Considering the pricing of the Moto G Pro, you need to temper your expectations with regards to the stylus’ performance. Latency is wholly useable but you’ll see and feel a notable delay between what you write or draw and its appearance on-screen, especially when moving the stylus quickly – an Apple Pencil this is not.
As for the wider phone experience, Motorola has ensured that the G Pro feels perfectly comfortable in day-to-day use. It isn’t going to multitask with lightning-fast responsiveness and demanding experiences like the camera app take a fraction longer to load than they would on something beefier, like the Motorola Edge, but such speed is above the G Pro’s price tag and it’s not a sluggish phone, considering its price.
Humble hardware usually results in respectable longevity and the G Pro is a great performer in this regard – clocking in just over 11 hours in our PCMark battery benchmark. It also supports 15W fast charging, which takes around two hours to fully replenish the phone’s 4000mAh cell – not exactly blistering but, like the phone’s general performance, comfortably liveable.
I was surprised by the abilities of the G Pro’s primary 48Mp sensor. Dynamic range is above what I’d expect for a phone at this price point and in natural light, both colours and quality bokeh can be found in most shots.
It’s interesting comparing the main sensor’s macro capabilities with the phone’s dedicated 2Mp macro sensor.
You can get much closer to your subject with the latter, which has value, but the image processing and degradation in quality, if you dare to crop in even a millimetre, is too severe for my liking. Capture a shot using the main snapper from further back and zoom in afterwards and you’ll likely get a better photo.
Night Vision makes otherwise unusable scenes Instagram-worthy, while the more advanced features like Spot Colour and Group Selfie are fun, creative extras that add value, even if they’re unlikely to see frequent use.
As for the 16Mp ultrawide sensor, it’s strange that there’s no dedicated way to switch to it when shooting stills but the ability to shoot decent wide-angle 1080p video while holding the phone in-portrait is a feature I wish more phones had.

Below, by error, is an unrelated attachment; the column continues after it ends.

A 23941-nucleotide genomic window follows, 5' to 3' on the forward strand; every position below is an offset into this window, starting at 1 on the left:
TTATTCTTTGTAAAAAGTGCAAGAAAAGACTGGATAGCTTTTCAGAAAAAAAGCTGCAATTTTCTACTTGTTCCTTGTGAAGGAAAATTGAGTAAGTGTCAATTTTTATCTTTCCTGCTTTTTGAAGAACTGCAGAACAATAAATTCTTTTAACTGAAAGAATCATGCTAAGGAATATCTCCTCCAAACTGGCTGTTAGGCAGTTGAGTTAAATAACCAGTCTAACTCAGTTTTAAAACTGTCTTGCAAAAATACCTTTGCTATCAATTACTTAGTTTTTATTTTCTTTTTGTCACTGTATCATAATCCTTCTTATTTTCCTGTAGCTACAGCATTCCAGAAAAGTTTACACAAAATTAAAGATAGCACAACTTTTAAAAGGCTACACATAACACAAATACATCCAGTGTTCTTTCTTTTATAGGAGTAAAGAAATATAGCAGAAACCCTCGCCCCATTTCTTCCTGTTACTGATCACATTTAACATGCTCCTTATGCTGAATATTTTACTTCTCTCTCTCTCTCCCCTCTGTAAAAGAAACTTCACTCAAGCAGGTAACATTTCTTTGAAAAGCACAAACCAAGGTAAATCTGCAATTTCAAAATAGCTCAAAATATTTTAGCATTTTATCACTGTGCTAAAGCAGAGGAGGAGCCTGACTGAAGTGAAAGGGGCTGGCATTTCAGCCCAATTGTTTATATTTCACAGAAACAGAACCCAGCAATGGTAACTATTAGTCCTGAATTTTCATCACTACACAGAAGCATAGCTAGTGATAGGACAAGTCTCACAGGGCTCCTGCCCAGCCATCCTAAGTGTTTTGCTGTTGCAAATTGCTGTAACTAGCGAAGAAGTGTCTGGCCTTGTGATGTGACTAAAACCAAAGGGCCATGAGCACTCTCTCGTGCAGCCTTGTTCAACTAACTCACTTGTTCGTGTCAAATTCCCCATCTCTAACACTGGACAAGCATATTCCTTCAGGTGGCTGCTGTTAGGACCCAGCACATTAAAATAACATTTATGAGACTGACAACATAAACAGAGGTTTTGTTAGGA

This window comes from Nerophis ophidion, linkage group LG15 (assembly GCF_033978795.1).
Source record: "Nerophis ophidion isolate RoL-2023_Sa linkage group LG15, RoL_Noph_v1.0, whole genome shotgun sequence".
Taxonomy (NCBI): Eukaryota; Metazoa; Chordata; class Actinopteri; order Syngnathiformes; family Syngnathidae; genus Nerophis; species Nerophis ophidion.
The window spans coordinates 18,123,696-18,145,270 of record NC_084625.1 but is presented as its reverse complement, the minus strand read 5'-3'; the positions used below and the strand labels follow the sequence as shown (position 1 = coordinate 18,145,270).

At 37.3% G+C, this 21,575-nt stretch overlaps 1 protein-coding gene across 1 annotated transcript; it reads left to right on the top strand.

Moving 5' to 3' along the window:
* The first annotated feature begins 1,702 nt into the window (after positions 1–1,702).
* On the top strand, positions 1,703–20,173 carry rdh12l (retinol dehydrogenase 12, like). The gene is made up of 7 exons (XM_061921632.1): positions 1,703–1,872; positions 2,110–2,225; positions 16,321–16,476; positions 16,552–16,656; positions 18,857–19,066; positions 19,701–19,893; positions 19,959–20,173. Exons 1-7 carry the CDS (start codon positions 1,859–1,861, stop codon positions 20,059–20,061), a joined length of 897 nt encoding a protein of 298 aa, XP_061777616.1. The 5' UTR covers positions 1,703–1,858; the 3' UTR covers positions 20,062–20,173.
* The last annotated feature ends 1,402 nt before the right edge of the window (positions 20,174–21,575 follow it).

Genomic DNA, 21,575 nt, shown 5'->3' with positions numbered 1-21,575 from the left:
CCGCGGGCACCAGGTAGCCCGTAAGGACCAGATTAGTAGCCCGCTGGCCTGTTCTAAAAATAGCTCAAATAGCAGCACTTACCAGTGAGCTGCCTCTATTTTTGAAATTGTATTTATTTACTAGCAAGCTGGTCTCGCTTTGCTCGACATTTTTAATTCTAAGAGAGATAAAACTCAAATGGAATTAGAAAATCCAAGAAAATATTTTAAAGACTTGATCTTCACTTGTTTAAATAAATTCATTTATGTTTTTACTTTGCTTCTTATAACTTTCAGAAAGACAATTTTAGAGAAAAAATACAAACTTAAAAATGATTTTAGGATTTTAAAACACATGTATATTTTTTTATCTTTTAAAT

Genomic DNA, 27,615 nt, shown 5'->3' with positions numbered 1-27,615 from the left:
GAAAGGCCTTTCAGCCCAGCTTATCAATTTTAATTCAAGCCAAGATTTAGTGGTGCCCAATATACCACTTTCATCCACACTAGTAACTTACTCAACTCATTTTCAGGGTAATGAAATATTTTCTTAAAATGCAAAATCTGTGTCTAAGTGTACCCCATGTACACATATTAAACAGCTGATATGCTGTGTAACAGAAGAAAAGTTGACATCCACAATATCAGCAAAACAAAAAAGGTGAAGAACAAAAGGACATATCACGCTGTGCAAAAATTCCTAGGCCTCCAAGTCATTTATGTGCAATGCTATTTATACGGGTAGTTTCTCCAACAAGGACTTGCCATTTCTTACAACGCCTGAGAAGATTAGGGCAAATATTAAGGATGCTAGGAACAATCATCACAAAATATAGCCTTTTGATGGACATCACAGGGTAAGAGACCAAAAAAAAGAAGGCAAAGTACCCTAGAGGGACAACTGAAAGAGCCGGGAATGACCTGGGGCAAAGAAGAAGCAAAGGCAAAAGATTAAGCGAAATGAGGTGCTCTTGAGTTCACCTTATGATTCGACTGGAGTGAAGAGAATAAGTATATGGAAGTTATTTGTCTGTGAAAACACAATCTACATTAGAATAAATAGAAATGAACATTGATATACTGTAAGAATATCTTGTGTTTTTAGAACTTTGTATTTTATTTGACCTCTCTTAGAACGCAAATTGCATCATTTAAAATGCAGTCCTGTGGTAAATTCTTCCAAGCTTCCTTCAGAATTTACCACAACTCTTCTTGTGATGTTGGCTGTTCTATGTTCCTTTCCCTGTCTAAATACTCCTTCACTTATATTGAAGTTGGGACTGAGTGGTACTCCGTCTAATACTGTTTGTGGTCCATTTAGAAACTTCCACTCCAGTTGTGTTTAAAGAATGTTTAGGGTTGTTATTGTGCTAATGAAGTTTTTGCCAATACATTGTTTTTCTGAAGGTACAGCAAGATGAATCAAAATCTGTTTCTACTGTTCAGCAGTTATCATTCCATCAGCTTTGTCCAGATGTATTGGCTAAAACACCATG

Price & availability
The Moto G Pro costs £289.99 making it the second-most expensive member of the Moto G/G8 family right now after the Moto G 5G Plus. Based on its spec sheet it sits neatly between the Moto G8 and Moto G8 Plus.
It’s available to purchase from Motorola’s official website, as well as approved online retailers like Amazon and in the UK specifically, the likes of John Lewis too.
For the price, the Moto G Pro is a well-rounded, affordable mid-range device; with a pleasant design, functional everyday performance and a considered user experience. Motorola could have done more with the stylus but it meets the basic needs of anyone after what is to be considered a niche feature.
In a strange sense, the Moto G Pro is effectively unrivalled; the most obvious alternatives taking the form of the newly-launched Samsung Galaxy Note 20 and Note 20 Ultra – with their signature S Pen, but these are both flagship phones with price tags three-to-four times larger than the one attached to the Pro.
If you decide you don’t actually care enough about the stylus, after all, the aforementioned members of the Moto G8 family, as well as offerings like the Realme 6 Pro, will grant you a tad more bang for your buck.
Read next: Best mid-range phones
Motorola Moto G Pro: Specs
6.4in ‘Max Vision’ Full HD+ IPS LCD w/ 19.17:9 aspect ratio
Qualcomm Snapdragon 665 SoC
128GB storage expandable via microSD up to 512GB
Cameras: 48Mp wide, 16Mp ultra wide, 2Mp macro
Front camera: 16Mp (hole-punch)
15W TurboPower fast charging
Android 10 (Android One)
Dual stereo speakers
Rear fingerprint sensor
6000 series aluminium frame
3.5mm headphone jack
Colours: Mystic Indigo